conductor

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conductor

 [kon-duk´ter]
any material capable of conduction.
electrical conductor a substance that can conduct electricity because it has mobile electrons.

con·duc·tor

(kon-dŭk'ter, -tōr),
1. A probe or sound with a groove along which a knife is passed in slitting open a sinus or fistula; a grooved director.
2. Any substance possessing conductivity.

conductor

1 any substance through which electrons flow readily.
2 (in psychiatry) a family therapist who uses his or her own personality to give direction to patients in therapy.

con·duc·tor

(kŏn-dŭk'tŏr)
1. A probe or sound with a groove along which a knife is passed in slitting open a sinus or fistula; a grooved director.
2. Any substance possessing conductivity.

con·duc·tor

(kŏn-dŭk'tŏr)
1. A probe or sound with a groove along which a knife is passed in slitting open a sinus or fistula; a grooved director.
References in periodicals archive ?
He sang under the conductorship of Sir Malcolm Sargent for 13 years until Sargent's death in 1967.
Classical Berlin Philharmonic Orchestra/ Simon Rattle: Tchaikovsky: The Nutcracker During Rattle's 18-year principal conductorship of the CBSO I think there was only one occasion where he tackled Tchaikovsky.
Having said that, one of the unique joys of this set is the compilation of reminiscences frompastmembersof theNewYorkPhil who performed under the baton of Mahler himself (he shared principal conductorship of that then crack orchestra with Toscanini) - and ofMahler's daughter Anna (towhomBenjamin Britten dedicated his often Mahlerian Nocturne).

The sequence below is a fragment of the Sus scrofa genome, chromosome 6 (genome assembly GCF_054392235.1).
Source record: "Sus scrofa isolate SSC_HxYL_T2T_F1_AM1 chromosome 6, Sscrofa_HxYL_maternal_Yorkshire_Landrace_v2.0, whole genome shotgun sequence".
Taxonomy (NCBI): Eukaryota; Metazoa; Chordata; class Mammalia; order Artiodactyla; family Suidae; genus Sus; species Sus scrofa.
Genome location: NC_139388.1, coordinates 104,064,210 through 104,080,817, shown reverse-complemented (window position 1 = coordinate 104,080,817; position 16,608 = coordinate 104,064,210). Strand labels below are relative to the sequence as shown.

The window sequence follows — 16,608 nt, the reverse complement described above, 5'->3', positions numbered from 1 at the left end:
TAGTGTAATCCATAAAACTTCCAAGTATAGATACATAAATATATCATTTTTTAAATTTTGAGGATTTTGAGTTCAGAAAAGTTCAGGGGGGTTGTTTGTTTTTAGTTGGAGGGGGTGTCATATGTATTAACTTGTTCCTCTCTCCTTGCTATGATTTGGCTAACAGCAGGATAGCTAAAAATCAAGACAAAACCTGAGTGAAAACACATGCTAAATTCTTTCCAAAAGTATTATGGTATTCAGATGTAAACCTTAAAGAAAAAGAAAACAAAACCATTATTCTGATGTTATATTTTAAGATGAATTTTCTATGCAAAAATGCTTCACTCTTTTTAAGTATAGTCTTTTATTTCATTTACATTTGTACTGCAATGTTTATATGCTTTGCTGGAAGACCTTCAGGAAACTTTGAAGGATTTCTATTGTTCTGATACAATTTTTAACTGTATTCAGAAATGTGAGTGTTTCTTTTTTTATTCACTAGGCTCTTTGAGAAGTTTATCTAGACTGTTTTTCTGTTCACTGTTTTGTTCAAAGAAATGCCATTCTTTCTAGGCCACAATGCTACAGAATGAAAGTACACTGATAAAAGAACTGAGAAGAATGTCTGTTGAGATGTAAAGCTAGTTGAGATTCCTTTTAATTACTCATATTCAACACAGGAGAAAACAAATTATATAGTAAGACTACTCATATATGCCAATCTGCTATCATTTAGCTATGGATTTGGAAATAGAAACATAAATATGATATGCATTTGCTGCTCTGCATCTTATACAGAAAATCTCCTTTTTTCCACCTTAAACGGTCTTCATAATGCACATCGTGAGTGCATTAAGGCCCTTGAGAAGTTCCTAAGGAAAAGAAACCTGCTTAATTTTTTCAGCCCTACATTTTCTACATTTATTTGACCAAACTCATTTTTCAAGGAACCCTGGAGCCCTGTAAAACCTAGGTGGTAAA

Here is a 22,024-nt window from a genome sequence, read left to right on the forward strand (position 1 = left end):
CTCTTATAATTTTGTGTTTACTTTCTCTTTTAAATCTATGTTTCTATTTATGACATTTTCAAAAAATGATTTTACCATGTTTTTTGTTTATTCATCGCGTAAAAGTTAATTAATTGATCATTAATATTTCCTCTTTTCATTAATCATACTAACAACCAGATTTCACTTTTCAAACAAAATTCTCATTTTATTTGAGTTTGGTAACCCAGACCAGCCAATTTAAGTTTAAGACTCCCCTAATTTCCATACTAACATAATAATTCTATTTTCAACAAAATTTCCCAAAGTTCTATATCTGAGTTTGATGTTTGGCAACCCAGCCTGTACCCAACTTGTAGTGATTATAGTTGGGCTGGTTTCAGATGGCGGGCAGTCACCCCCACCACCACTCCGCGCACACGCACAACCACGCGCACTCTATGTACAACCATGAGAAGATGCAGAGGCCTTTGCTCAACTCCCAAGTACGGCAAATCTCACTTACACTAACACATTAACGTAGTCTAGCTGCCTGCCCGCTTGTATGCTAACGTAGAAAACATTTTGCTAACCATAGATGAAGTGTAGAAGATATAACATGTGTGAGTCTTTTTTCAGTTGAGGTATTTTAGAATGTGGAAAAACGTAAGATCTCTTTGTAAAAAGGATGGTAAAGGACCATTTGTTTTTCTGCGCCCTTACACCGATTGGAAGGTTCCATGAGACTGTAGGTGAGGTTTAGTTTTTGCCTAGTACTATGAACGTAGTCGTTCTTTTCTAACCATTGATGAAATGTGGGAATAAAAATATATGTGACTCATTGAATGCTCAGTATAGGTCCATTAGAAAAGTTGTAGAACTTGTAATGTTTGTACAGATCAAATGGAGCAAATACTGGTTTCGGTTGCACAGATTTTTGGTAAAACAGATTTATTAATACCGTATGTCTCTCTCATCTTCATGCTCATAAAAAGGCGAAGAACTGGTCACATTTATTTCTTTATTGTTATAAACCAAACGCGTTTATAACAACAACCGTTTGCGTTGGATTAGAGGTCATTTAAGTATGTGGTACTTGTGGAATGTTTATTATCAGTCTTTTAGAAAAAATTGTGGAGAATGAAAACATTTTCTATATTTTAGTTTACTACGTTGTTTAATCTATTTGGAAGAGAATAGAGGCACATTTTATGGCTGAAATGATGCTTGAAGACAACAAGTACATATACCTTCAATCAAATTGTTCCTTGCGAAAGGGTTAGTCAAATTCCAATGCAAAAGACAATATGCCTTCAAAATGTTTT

And Dame Janet Baker reminded us of the wonderful series of baroque operas in which she starred under the wise, unflappable conductorship of Professor Anthony Lewis.
Recently van Zweden was named as Andrew Litton's successor as music director of the Dallas Symphony Orchestra, which means he will be juggling three orchestras since he has also accepted the principal conductorship of the Royal Flemish Orchestra in Belgium.
Recorded in Boston's historic Symphony Hall in the early 1980s, these performances bring together the great Bohemia-born Russian-Jewish pianist Rudolf Serkin and the Boston Symphony Orchestra, long described as "an aristocrat among orchestras", under Seiji Ozawa, midway through a principal conductorship which some eventually considered as having endured too long.
CBSO historian Beresford King-Smith said yesterday: 'Meredith was actually offered the principal conductorship in 1959 when Andrjez Panufnik left in a hurry after two years.
Though some may have criticised Michael Tilson Thomas for the Americanised razzmatazz created around him during his principal conductorship of the London Symphony Orchestra (I even remember groupies following him on a couple of visits to Birmingham), no-one can deny the natural flair of his response to these masterpieces of new world/old world integration.